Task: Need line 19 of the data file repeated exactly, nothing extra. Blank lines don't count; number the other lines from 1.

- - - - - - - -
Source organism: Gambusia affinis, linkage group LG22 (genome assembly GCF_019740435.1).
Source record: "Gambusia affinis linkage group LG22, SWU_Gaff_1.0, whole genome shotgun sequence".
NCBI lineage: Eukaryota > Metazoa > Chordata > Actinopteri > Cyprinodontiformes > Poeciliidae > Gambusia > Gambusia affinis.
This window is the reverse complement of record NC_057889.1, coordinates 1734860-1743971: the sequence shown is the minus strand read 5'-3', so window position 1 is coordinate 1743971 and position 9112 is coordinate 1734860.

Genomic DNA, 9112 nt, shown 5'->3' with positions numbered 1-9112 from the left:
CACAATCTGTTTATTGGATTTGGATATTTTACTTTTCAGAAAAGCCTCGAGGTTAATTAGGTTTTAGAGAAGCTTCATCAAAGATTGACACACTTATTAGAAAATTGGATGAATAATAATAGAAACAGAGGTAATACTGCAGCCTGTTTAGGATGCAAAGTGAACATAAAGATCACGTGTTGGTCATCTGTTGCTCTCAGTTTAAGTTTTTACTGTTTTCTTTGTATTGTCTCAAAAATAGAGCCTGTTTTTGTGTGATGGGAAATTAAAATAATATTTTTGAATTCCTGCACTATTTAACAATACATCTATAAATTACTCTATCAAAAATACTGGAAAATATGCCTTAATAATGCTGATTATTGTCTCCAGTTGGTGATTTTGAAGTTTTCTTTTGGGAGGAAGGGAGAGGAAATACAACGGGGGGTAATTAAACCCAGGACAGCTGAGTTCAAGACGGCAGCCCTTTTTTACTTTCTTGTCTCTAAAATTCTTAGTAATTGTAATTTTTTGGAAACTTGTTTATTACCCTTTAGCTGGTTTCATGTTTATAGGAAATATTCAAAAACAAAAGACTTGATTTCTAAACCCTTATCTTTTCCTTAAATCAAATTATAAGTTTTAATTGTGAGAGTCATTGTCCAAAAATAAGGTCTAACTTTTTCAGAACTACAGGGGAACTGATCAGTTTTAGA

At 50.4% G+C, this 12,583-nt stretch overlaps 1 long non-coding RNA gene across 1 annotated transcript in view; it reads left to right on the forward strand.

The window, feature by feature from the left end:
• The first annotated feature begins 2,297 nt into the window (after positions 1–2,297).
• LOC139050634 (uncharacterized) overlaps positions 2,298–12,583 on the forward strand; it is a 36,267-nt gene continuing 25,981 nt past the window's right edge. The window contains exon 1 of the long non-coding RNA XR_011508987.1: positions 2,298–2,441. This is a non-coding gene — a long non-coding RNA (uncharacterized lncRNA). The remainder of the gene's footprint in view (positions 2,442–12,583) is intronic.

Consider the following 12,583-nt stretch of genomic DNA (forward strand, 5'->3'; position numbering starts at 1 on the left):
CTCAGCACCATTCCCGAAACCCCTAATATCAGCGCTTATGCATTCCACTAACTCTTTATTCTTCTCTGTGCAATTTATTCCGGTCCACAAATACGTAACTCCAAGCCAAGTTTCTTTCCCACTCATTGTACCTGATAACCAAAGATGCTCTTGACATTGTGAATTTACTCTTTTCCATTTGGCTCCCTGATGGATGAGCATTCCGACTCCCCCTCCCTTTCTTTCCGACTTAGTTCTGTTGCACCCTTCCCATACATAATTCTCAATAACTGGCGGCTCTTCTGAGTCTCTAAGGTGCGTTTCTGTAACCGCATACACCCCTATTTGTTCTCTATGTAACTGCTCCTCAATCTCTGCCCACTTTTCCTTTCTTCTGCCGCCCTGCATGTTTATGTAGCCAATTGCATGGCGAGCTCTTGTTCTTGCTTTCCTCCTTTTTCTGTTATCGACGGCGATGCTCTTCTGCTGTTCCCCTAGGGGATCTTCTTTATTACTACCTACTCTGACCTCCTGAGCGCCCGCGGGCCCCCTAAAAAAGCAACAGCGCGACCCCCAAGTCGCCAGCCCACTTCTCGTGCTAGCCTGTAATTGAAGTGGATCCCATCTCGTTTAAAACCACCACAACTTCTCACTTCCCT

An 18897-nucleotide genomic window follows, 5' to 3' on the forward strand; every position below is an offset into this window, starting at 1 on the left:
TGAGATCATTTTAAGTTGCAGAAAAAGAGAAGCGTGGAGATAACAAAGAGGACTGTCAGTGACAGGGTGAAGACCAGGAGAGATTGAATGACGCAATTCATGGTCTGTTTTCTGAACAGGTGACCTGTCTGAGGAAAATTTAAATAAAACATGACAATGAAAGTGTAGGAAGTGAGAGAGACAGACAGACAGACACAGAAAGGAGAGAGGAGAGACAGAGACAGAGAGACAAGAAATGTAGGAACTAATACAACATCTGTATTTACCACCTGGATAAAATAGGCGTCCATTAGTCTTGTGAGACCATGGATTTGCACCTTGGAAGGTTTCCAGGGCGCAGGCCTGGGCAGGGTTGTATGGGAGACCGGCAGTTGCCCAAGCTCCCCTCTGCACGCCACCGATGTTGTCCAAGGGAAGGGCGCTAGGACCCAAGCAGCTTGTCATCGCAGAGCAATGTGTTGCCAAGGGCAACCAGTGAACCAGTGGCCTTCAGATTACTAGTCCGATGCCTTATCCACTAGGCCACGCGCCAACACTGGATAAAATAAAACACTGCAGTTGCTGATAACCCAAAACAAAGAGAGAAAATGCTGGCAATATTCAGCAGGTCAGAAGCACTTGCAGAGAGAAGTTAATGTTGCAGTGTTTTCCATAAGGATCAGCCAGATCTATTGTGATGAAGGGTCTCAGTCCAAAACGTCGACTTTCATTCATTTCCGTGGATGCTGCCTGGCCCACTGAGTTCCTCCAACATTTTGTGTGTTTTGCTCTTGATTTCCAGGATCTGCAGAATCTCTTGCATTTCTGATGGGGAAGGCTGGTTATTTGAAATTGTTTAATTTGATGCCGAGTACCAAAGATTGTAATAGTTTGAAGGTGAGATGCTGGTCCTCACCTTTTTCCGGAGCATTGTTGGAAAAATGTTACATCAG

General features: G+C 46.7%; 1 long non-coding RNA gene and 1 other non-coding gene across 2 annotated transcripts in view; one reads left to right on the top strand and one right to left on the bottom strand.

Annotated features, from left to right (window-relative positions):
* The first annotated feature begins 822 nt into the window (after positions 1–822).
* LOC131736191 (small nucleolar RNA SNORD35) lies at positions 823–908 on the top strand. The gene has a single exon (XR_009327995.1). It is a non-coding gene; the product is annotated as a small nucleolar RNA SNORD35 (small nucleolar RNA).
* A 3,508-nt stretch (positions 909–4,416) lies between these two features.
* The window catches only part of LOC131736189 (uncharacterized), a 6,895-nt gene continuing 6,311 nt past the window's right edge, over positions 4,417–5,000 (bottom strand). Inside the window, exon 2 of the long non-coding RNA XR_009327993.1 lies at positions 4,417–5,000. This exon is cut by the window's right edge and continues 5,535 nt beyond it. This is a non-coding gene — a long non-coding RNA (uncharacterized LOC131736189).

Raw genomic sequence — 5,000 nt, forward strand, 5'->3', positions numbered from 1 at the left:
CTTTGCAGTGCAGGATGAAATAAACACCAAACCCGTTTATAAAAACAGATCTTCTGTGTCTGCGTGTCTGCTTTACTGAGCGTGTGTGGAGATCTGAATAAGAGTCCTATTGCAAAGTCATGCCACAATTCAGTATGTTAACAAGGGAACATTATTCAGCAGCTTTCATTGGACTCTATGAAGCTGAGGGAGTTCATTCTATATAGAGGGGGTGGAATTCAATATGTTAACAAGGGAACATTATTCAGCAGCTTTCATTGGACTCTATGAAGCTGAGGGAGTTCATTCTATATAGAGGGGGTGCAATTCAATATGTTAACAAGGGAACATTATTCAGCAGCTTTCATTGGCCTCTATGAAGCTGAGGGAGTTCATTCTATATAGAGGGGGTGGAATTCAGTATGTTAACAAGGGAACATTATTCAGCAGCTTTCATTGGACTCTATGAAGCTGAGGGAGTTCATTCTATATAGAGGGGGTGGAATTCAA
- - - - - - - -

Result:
* A 3,508-nt stretch (positions 909–4,416) lies between these two features.